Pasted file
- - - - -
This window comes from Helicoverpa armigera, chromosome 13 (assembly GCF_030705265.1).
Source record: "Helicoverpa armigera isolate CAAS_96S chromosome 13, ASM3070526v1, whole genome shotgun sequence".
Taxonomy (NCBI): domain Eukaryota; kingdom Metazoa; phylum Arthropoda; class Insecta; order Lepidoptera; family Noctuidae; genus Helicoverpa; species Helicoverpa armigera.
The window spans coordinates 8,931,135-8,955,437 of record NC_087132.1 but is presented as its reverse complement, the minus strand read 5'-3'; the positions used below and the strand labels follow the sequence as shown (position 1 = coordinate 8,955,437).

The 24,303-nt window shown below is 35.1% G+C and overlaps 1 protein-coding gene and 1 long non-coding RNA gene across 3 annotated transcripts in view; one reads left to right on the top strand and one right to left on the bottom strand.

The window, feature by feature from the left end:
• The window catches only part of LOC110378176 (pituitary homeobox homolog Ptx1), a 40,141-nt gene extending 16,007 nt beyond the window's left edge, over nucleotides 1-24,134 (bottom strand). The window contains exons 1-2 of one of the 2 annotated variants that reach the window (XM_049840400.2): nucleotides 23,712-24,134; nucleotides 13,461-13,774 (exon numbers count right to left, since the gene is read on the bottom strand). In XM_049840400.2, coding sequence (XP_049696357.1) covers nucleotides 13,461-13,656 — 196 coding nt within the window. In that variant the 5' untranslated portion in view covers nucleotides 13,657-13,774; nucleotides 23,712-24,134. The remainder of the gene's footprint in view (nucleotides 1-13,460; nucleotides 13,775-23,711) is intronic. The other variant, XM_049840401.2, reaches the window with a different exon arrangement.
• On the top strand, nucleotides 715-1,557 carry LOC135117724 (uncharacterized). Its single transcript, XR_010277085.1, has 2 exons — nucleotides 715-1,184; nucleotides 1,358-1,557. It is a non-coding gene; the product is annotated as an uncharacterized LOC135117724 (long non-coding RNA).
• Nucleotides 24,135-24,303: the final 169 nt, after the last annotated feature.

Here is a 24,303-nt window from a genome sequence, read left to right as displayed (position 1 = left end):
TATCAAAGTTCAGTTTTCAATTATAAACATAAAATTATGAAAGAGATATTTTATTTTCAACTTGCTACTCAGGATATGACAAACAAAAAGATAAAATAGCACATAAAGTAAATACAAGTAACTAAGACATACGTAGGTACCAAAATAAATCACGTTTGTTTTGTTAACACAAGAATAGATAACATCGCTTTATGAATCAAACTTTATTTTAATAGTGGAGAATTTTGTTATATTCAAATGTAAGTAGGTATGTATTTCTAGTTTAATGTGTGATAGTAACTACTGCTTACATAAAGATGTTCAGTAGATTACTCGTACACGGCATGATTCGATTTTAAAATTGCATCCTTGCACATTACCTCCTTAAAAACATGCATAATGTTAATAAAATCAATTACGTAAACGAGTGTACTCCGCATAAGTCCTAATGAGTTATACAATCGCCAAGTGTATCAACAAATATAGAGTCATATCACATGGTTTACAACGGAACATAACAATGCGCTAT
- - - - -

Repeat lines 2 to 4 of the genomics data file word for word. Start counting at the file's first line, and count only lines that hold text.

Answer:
Source record: "Helicoverpa armigera isolate CAAS_96S chromosome 13, ASM3070526v1, whole genome shotgun sequence".
Taxonomy (NCBI): domain Eukaryota; kingdom Metazoa; phylum Arthropoda; class Insecta; order Lepidoptera; family Noctuidae; genus Helicoverpa; species Helicoverpa armigera.
The window spans coordinates 8,931,135-8,955,437 of record NC_087132.1 but is presented as its reverse complement, the minus strand read 5'-3'; the positions used below and the strand labels follow the sequence as shown (position 1 = coordinate 8,955,437).